Radiohead – Kid A

Well it’s been an emotional day for everyone, hasn’t it? I think we all ought to relax and take a load off with some good ol’ fashioned Radiohead. Today, we see how the pressures of being rich and famous and depressed all culminate into some extraordinary blippy music:

Behold the unscalable peaks of JPEG mountains!

To really understand how Radiohead went from OK Computer to this, unless you’re just that good at dissecting artistic changes, is to see their film Meeting People Is Easy: A Film About Radiohead. That movie is entirely about how being famous sucks and being Radiohead makes it even worse. Between pretentious, blurry shots of whatever, the movie shows the band sulking, playing the same songs at every show, getting made fun of by club bouncers, and sulking some more. The point they seemed to be shooting for, however, is that OK Computer and the stress involved in its monstrous success and subsequent world tour made the delicate psychic defenses of our favorite depressios crumble like a big crumbly thing.

Thus, upon returning to the studio and picking up their guitars to churn out another mind-blowing, rocked-out, and massively appealing album, they suddenly got flash-backs to how terrible it is making albums that everyone loves and decided to throw away their guitars and start playing with lap-tops. This album is the result of that, and this is actually the exact point in which I started becoming a fan of Radiohead, so I was there for all this nonsense.

Before the album was released, there were many ways that the band decided to let everyone hear it before buying it, possibly to avert the sense of “what the hell is this” that would inevitably arise when the wide-eyed innocent young alternative rockers of the day would pick up the album and find out that the guitars had been replaced with bleeps and blips. My favorite method they used to let people pre-listen to their album (before the days of Myspace and rampant, habitual music thievery) was to play the entire thing, back to front, on MTV2, against the footage of a turntable, and some blurry figures in the background.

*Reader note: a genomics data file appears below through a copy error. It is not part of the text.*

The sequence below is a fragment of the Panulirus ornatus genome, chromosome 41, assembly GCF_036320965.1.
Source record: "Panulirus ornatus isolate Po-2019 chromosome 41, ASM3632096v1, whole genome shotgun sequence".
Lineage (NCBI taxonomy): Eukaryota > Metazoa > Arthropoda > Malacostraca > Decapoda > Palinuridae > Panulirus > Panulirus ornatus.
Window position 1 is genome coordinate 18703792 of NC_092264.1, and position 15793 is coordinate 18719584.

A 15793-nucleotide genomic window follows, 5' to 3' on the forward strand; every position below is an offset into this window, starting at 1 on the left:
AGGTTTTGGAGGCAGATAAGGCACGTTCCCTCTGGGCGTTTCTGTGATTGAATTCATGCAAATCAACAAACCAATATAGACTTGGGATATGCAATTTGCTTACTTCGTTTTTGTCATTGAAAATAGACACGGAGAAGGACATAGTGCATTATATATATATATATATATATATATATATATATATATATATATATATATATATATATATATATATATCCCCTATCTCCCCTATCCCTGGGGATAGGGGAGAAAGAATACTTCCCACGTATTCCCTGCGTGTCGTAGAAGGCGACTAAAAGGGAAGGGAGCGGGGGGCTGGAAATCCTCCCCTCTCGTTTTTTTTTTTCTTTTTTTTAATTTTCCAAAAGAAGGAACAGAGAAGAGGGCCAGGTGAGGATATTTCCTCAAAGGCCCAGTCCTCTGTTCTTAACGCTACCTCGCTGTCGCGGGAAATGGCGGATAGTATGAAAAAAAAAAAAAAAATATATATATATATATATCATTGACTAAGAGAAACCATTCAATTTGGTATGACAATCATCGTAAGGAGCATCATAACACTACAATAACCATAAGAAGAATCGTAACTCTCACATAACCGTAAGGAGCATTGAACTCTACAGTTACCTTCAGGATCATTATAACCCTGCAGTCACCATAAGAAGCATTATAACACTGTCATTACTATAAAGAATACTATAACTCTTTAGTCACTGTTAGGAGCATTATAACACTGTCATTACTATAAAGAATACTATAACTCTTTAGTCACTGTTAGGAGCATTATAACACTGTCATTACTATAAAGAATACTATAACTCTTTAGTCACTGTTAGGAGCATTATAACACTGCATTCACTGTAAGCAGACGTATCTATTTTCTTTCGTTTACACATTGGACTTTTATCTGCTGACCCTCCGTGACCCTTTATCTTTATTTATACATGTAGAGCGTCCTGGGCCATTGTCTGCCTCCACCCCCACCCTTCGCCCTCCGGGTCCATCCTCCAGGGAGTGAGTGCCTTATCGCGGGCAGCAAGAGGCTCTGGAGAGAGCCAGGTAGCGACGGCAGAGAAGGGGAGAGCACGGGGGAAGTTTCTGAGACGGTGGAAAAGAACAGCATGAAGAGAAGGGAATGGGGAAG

Ah, MTV2. Remember when it used to play music videos since MTV proper had decided to become on perpetual reality special about special needs teenagers? Indeed, some people my age who haven’t smoked it all out of their memory just might remember how MTV proper used to play music videos, but those times are long behind us.

Anyway, I was well prepared for what had happened to Radiohead because I saw the film, pre-heard the album, watched the little “not really a video” 10 second clips that they splattered all over MTV2, convinced myself that the band really was trying to be low-key instead of just promoting themselves in a more clever way, and was ready, cash-in-hand when the CD came into the shops.

Now, this is the part of the story where I would pull up the curtain, blow away the smoke screen, and reveal to you that I actually think Kid A is utterly bad, but it’s not true. Kid A is brilliant, excessively so, what that band did with a few lap-tops, some tricky effects, and one very confused horn ensemble will forever stick out in my mind as one of the very best abstract musical adventures in any of the decades I have been alive in.